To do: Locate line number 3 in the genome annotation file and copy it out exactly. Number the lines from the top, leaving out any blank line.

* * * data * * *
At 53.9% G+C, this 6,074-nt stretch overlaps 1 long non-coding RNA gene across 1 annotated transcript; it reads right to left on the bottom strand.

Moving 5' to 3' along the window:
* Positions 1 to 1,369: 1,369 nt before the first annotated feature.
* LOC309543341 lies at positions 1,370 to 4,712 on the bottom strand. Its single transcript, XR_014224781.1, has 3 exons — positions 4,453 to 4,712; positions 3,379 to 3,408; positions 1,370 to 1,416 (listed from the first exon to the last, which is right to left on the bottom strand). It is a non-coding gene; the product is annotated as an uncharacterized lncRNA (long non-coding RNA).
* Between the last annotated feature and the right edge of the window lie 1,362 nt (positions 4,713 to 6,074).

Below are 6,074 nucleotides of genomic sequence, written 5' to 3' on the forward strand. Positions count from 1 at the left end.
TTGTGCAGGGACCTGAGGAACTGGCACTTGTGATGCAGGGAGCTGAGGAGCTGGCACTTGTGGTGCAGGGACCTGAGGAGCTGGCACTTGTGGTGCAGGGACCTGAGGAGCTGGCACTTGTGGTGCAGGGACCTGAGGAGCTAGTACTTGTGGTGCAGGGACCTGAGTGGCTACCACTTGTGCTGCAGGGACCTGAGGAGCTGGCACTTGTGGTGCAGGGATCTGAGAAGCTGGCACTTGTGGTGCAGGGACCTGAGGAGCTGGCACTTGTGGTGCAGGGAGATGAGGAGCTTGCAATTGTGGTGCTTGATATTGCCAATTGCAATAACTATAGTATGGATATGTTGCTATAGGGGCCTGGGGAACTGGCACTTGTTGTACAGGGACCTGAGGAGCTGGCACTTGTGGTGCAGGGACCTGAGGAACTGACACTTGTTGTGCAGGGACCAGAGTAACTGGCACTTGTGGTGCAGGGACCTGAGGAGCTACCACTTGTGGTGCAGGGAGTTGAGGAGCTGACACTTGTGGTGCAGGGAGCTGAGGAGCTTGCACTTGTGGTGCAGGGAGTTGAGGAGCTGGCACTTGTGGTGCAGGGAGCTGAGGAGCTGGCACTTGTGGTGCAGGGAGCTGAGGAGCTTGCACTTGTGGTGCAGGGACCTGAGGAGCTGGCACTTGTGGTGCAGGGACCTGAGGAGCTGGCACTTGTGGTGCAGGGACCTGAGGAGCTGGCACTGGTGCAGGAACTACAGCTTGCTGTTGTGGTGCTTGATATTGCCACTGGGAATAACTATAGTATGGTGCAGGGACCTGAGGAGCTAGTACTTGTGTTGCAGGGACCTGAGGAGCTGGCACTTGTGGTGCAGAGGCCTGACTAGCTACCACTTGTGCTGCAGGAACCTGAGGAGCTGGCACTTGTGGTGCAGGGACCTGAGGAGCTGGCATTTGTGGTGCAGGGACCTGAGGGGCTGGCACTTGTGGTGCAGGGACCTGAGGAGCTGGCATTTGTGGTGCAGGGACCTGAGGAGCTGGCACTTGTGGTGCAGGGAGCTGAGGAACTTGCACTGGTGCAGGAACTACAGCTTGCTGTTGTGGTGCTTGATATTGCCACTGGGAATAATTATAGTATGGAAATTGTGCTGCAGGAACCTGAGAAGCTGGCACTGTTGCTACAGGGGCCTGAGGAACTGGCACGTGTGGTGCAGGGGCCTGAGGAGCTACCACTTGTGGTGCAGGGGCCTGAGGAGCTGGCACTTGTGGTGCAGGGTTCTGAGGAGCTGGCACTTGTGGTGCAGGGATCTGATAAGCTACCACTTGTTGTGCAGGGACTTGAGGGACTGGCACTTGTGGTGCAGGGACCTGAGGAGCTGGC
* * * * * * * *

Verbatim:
* Positions 1 to 1,369: 1,369 nt before the first annotated feature.